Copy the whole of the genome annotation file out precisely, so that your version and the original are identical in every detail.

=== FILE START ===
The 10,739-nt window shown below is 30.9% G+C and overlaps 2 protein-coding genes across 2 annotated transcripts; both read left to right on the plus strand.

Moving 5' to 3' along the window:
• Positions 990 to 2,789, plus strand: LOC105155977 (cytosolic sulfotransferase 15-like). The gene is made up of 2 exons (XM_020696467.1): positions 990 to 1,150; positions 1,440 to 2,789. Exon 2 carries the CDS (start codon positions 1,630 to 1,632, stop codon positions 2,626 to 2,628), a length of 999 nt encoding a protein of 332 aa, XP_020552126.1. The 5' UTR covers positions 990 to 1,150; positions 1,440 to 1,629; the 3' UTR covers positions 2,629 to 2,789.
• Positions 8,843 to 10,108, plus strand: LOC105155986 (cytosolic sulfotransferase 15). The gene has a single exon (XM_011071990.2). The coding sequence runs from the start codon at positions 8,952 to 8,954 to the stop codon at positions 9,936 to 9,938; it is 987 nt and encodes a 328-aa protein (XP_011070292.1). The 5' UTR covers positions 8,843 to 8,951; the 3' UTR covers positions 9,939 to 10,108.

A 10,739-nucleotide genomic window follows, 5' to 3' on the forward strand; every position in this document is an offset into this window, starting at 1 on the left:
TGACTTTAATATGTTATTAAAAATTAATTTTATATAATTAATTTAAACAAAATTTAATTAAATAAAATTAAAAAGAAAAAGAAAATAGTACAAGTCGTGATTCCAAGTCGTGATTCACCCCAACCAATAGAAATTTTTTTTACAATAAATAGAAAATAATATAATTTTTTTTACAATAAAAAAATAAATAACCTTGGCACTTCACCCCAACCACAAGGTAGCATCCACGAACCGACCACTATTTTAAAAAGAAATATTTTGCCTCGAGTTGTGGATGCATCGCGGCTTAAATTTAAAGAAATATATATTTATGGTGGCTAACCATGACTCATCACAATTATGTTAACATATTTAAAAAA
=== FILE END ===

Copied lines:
The 10,739-nt window shown below is 30.9% G+C and overlaps 2 protein-coding genes across 2 annotated transcripts; both read left to right on the plus strand.

Moving 5' to 3' along the window:
• Positions 990 to 2,789, plus strand: LOC105155977 (cytosolic sulfotransferase 15-like). The gene is made up of 2 exons (XM_020696467.1): positions 990 to 1,150; positions 1,440 to 2,789. Exon 2 carries the CDS (start codon positions 1,630 to 1,632, stop codon positions 2,626 to 2,628), a length of 999 nt encoding a protein of 332 aa, XP_020552126.1. The 5' UTR covers positions 990 to 1,150; positions 1,440 to 1,629; the 3' UTR covers positions 2,629 to 2,789.
• Positions 8,843 to 10,108, plus strand: LOC105155986 (cytosolic sulfotransferase 15). The gene has a single exon (XM_011071990.2). The coding sequence runs from the start codon at positions 8,952 to 8,954 to the stop codon at positions 9,936 to 9,938; it is 987 nt and encodes a 328-aa protein (XP_011070292.1). The 5' UTR covers positions 8,843 to 8,951; the 3' UTR covers positions 9,939 to 10,108.

A 10,739-nucleotide genomic window follows, 5' to 3' on the forward strand; every position in this document is an offset into this window, starting at 1 on the left:
TGACTTTAATATGTTATTAAAAATTAATTTTATATAATTAATTTAAACAAAATTTAATTAAATAAAATTAAAAAGAAAAAGAAAATAGTACAAGTCGTGATTCCAAGTCGTGATTCACCCCAACCAATAGAAATTTTTTTTACAATAAATAGAAAATAATATAATTTTTTTTACAATAAAAAAATAAATAACCTTGGCACTTCACCCCAACCACAAGGTAGCATCCACGAACCGACCACTATTTTAAAAAGAAATATTTTGCCTCGAGTTGTGGATGCATCGCGGCTTAAATTTAAAGAAATATATATTTATGGTGGCTAACCATGACTCATCACAATTATGTTAACATATTTAAAAAA